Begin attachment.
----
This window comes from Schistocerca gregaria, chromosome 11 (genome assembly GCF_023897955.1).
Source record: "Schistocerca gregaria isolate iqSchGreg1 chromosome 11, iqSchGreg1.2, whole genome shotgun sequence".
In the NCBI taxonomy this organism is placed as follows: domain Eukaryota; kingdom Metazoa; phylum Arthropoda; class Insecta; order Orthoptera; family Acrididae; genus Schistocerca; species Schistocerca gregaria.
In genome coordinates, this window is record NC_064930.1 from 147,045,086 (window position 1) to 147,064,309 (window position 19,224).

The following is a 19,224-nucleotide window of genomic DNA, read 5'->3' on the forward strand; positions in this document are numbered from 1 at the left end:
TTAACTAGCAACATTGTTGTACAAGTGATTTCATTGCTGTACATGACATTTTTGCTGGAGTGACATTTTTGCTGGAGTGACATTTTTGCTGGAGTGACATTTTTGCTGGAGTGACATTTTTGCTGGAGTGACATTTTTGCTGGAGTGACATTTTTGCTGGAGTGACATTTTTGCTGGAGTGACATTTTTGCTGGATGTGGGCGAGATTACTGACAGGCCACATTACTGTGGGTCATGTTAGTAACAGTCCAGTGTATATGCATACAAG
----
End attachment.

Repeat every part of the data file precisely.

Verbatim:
This window comes from Schistocerca gregaria, chromosome 11 (genome assembly GCF_023897955.1).
Source record: "Schistocerca gregaria isolate iqSchGreg1 chromosome 11, iqSchGreg1.2, whole genome shotgun sequence".
In the NCBI taxonomy this organism is placed as follows: domain Eukaryota; kingdom Metazoa; phylum Arthropoda; class Insecta; order Orthoptera; family Acrididae; genus Schistocerca; species Schistocerca gregaria.
In genome coordinates, this window is record NC_064930.1 from 147,045,086 (window position 1) to 147,064,309 (window position 19,224).

The following is a 19,224-nucleotide window of genomic DNA, read 5'->3' on the forward strand; positions in this document are numbered from 1 at the left end:
TTAACTAGCAACATTGTTGTACAAGTGATTTCATTGCTGTACATGACATTTTTGCTGGAGTGACATTTTTGCTGGAGTGACATTTTTGCTGGAGTGACATTTTTGCTGGAGTGACATTTTTGCTGGAGTGACATTTTTGCTGGAGTGACATTTTTGCTGGAGTGACATTTTTGCTGGAGTGACATTTTTGCTGGATGTGGGCGAGATTACTGACAGGCCACATTACTGTGGGTCATGTTAGTAACAGTCCAGTGTATATGCATACAAG